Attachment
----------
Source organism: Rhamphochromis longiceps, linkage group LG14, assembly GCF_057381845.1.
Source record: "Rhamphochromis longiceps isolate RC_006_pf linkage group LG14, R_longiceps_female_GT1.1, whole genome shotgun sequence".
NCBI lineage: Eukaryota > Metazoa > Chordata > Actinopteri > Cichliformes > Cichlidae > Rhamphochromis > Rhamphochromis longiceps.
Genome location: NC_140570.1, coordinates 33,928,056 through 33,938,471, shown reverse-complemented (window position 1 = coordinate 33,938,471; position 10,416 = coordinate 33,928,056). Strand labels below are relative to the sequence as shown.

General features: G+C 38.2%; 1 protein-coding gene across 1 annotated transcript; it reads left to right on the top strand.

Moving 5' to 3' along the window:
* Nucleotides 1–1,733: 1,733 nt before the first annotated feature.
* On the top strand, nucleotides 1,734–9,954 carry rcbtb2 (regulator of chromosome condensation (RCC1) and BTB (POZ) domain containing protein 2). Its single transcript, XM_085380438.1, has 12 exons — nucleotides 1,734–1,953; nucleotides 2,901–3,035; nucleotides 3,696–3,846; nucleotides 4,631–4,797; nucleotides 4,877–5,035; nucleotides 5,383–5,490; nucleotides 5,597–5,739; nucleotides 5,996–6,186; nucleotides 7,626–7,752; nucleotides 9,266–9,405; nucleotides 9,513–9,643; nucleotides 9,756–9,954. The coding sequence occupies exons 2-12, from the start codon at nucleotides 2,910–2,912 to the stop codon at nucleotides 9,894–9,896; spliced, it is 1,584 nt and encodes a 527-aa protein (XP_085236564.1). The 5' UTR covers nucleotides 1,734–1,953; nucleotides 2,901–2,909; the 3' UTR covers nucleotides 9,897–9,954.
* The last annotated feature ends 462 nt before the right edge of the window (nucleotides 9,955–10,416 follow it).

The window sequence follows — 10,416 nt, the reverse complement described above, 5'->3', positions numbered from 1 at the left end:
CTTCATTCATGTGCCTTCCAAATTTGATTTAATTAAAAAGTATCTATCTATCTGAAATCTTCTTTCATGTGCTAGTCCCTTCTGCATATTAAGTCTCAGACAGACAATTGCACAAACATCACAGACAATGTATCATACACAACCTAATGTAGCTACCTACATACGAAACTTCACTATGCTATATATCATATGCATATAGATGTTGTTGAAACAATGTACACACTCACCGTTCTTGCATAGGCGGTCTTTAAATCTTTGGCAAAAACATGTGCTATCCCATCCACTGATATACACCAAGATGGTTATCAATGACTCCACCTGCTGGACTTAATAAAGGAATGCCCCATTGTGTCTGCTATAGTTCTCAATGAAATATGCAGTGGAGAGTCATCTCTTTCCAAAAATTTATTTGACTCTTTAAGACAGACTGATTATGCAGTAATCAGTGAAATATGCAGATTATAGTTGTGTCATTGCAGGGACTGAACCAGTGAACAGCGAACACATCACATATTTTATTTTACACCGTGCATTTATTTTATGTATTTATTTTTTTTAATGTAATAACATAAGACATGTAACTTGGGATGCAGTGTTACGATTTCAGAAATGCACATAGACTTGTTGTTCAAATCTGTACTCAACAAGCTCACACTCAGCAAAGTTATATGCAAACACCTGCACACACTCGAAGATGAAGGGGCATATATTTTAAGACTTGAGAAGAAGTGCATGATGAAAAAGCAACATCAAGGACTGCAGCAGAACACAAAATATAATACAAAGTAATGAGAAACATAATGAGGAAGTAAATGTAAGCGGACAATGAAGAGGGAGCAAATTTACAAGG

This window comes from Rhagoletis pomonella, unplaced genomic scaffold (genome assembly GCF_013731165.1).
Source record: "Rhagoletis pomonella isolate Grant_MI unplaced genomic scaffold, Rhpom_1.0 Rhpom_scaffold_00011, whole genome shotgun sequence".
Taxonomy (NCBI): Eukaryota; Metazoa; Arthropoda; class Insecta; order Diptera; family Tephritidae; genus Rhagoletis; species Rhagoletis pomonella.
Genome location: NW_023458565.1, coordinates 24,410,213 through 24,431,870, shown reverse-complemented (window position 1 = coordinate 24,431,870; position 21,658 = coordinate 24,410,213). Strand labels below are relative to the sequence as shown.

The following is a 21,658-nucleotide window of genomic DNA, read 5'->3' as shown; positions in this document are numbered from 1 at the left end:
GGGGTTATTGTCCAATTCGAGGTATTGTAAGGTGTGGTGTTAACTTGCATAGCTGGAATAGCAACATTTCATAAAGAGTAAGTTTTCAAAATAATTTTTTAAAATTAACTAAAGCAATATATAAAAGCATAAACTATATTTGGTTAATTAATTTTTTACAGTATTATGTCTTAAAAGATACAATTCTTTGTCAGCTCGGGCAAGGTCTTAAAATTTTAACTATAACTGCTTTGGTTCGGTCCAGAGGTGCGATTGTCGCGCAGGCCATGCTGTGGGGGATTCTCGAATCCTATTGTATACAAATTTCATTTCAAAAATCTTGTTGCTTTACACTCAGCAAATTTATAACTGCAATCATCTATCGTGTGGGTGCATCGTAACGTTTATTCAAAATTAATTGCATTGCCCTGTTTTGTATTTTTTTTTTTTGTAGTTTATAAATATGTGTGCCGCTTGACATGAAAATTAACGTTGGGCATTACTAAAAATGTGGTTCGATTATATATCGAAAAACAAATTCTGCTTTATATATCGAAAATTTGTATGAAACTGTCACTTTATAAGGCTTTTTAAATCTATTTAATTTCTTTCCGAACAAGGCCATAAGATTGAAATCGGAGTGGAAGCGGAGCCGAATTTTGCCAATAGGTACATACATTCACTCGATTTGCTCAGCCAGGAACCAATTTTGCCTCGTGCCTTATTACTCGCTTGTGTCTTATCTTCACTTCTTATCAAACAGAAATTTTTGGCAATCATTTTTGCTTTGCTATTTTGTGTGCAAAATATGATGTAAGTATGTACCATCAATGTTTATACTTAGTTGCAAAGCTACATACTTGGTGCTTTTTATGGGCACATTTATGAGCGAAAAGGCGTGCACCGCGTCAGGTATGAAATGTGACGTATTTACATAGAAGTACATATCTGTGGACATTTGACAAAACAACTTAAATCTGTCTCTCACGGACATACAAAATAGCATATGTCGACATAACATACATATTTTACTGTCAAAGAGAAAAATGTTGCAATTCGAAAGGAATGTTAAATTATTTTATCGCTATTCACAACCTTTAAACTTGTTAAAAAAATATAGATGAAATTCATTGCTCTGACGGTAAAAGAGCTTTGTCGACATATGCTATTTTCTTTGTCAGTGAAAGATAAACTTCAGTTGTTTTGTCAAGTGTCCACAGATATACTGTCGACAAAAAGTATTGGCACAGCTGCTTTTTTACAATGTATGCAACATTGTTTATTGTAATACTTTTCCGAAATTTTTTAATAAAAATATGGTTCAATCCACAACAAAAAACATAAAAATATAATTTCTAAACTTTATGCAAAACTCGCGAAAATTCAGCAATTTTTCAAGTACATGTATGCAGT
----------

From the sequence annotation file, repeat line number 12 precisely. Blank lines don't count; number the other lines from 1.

This window comes from Rhagoletis pomonella, unplaced genomic scaffold (genome assembly GCF_013731165.1).